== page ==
To relax and release tension.
To sit and stand upright.
To rest and sleep.

My body needs me to smile and laugh.
To cuddle, caress, stimulate and sensuate.
To feel the warmth of the sun and all its living things.
To get dirty and be clean.

My body needs me to dance and sing.
To put it to good use.
To think good thoughts. …


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Taijiquan (“Tai Chi”) is translated as “Supreme Ultimate Fighting” and for good reason I believe. It has a long revered heritage originally said to have arisen from watching a crane and snake fight and has survived the millenia by adapting and diversifying to today’s more esoteric and health promoting aspects. That said, Taijiquan is at its roots a martial art.

In the battle between crane and snake, every strike of the snake is expertly shielded and deflected by the crane’s spanning wings and followed by a crane’s beak attack nearly missing as the snake has already recoiled for a strike of his own.


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I have just returned from a week-long workshop retreat led by author, speaker Charles Eisenstein at Esalen in Big Sur, CA. It was a remarkable experience and I wanted to share it with you.

I picked up a vibrant couple on the way down Sunday afternoon from my home in Marin County and they were the first of many lasting gifts of this adventure as we shared stories and, despite the curvy roads and my tendency to talk with my hands (sometimes both of them) while driving, together we enjoyed the immense beauty of the cliffs as they met the expansiveness of the ocean. We made a quick stop at Julia Pfieffer Burns State Park to see an 80-foot waterfall from the cliffs over the beach before arriving a couple miles later to a truly idyllic setting filled with organic shaped structures built into a sprawling landscape along the cliffs separated by a walking bridge over a gorgeous creek. …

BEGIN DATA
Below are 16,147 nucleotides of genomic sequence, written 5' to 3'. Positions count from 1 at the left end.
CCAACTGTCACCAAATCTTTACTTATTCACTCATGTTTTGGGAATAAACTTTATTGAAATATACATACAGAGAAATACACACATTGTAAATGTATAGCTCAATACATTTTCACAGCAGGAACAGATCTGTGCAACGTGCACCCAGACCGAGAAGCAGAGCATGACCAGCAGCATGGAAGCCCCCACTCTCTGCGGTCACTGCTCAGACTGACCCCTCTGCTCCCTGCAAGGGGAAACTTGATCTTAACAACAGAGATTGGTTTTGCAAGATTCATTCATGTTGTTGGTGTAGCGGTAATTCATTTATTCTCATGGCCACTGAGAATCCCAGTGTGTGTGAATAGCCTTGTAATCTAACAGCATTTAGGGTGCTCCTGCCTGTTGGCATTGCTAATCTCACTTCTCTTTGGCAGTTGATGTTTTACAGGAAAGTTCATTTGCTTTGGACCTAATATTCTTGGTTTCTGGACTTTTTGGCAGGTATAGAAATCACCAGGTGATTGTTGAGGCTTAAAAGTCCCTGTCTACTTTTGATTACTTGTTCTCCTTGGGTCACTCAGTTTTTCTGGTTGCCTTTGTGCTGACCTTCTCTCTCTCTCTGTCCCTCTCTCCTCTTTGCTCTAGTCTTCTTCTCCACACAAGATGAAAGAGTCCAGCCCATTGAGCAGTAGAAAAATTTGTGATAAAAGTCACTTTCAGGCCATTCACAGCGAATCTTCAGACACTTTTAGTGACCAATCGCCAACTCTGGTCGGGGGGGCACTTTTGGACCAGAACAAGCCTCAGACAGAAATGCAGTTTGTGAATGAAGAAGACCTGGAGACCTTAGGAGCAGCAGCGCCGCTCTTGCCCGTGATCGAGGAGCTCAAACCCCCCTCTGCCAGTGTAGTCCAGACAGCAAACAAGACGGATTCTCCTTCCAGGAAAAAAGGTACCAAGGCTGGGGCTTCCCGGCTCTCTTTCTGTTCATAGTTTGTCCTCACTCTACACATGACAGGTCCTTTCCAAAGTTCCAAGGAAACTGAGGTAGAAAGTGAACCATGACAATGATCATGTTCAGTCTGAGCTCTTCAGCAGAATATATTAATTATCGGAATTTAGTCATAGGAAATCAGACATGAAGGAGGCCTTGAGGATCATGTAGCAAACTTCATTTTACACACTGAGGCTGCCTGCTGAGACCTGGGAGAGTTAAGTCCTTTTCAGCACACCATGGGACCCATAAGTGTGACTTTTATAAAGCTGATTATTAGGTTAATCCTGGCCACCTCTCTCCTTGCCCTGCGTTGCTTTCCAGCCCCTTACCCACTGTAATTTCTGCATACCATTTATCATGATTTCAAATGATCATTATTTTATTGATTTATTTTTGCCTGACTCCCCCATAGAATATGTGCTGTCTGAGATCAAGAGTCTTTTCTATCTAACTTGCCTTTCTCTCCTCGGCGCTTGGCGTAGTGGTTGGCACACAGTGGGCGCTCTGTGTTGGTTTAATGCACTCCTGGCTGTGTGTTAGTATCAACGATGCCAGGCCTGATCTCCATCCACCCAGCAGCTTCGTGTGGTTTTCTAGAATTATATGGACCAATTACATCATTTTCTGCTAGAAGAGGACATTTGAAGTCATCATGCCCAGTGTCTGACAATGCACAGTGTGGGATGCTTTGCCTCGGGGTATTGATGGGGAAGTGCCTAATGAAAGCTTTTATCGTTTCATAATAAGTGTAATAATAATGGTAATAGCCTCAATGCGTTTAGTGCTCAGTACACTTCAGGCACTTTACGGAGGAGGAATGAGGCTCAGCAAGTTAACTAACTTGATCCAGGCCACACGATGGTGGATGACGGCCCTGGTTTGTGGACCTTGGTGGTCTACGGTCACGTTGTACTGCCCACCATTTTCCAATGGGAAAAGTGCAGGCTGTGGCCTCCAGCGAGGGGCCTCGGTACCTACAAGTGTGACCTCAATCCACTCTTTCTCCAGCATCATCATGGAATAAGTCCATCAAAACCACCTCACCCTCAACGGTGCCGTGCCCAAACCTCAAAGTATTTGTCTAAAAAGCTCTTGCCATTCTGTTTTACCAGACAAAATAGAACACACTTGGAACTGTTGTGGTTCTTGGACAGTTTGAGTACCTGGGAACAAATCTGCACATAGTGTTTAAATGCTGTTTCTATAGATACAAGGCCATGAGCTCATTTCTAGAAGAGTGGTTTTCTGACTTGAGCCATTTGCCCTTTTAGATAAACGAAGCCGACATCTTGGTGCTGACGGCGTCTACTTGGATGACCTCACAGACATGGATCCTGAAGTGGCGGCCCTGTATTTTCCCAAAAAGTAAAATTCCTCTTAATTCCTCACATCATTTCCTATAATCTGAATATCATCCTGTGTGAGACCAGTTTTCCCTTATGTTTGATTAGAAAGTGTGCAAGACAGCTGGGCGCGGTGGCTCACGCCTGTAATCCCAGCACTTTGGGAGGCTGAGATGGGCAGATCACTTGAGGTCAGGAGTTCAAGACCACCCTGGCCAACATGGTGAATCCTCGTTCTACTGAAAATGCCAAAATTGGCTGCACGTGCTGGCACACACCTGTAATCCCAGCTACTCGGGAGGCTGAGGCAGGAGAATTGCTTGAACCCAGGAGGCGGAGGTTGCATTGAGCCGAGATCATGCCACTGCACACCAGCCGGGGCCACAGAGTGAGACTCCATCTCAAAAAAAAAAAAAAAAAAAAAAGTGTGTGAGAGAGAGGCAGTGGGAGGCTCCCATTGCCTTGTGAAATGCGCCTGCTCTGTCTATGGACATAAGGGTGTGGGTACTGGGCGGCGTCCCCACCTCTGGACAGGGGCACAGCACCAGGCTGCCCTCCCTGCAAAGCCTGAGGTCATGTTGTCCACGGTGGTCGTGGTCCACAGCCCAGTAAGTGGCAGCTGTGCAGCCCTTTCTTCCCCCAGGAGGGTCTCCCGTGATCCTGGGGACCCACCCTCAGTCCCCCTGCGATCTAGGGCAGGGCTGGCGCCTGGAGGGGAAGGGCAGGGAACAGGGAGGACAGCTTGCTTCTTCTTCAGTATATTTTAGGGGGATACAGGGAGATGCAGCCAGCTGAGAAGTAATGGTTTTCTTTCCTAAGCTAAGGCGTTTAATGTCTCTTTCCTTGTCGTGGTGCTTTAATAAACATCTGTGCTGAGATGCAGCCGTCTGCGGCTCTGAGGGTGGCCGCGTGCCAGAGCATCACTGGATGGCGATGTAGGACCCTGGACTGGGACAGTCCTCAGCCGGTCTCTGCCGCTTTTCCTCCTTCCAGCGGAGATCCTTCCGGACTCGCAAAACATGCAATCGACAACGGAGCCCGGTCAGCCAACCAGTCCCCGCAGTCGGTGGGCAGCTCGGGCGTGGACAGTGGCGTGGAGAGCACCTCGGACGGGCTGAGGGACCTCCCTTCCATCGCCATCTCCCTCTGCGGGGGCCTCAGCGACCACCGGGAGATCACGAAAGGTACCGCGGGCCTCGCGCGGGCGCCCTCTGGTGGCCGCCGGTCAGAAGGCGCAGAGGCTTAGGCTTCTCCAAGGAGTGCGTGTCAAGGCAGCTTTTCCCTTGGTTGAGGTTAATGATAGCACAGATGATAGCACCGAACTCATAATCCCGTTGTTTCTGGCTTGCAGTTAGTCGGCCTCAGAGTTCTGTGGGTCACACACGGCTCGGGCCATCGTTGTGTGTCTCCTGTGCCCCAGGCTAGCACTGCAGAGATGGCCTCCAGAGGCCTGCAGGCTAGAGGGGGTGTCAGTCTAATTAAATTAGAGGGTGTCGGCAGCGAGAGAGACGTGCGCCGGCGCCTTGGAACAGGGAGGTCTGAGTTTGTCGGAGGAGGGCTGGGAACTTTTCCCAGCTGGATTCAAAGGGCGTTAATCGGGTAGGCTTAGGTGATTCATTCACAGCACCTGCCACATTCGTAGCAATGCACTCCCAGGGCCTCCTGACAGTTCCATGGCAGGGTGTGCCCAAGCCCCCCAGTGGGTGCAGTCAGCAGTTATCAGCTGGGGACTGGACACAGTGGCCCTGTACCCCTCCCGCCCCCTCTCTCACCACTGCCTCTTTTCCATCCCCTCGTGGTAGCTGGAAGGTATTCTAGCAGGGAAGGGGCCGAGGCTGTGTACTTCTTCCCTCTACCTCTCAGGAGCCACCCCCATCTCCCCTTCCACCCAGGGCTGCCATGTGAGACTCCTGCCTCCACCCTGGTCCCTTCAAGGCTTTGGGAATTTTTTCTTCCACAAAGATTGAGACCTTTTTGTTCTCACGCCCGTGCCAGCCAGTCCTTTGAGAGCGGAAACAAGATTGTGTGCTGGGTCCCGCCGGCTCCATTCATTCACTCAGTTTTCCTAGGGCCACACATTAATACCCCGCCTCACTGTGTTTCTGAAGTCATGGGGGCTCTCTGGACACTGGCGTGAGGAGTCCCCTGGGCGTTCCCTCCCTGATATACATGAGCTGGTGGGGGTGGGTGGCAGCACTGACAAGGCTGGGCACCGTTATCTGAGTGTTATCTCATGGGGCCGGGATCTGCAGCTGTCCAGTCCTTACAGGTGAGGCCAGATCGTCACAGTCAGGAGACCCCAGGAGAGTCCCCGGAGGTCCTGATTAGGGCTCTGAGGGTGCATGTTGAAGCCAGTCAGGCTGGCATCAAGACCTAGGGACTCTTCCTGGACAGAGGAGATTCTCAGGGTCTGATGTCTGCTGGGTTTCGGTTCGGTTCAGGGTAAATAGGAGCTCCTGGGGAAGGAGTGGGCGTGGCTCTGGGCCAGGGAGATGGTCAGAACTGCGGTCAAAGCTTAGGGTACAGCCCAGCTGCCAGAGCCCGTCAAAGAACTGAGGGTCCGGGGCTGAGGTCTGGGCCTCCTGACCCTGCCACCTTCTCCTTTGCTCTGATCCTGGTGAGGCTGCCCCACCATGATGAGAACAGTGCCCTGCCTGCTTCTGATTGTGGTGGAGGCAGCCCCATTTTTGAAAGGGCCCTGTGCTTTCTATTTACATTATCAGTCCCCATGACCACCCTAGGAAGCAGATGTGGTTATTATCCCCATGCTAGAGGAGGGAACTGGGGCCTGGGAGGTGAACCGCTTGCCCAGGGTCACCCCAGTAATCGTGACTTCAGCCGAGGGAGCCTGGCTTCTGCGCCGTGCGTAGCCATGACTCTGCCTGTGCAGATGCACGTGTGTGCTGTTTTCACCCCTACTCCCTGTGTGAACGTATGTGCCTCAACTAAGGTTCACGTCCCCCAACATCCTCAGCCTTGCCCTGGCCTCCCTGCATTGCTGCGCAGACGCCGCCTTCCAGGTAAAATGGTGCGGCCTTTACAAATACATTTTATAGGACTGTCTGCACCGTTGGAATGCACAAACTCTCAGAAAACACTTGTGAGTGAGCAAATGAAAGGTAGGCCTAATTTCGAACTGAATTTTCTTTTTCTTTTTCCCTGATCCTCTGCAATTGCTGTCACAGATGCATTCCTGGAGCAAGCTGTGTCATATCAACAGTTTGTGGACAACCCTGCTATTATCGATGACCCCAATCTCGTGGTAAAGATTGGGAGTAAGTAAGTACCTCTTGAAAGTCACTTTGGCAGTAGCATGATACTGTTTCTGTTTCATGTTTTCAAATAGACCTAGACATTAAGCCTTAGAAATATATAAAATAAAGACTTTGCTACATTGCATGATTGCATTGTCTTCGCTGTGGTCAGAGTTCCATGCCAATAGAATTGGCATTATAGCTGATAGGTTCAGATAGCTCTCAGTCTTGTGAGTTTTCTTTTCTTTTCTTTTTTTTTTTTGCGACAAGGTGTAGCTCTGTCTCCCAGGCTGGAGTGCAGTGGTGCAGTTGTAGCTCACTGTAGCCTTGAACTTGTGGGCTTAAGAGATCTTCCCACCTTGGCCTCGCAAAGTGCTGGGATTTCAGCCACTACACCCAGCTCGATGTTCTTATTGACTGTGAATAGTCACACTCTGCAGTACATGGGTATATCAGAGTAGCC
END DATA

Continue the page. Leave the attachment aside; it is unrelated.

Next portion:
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In honor of the great Albert Einstein (it’s his birthday) here’s a very partial collection of quotes. I not only appreciate his intelligence, but also his humanity and holistic worldview interlacing science, religion, and politics into the human experience…

Philosophy:

“A happy man is too satisfied with the present to dwell too much on the future.”

– “My Future Plans” an essay written at age 17 for school exam (18 September 1896)

“If A is success in life, then A = x + y + z. Work is x, play is y and z is keeping your mouth shut.”

- Said to Samuel J Woolf, Berlin, Summer 1929. …


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We all know how hard it can be to break a habit. What if there was an easier way? First it might help to understand why it’s so hard to break ‘bad habits’ in the first place:

  1. Physical — Tobacco is perhaps the best known habit causing a physical addiction that is both pleasurable and creates withdrawal symptoms. Sugars (mild) and Pharmaceutical Painkillers (severe) are a couple along the spectrum of physically addictive.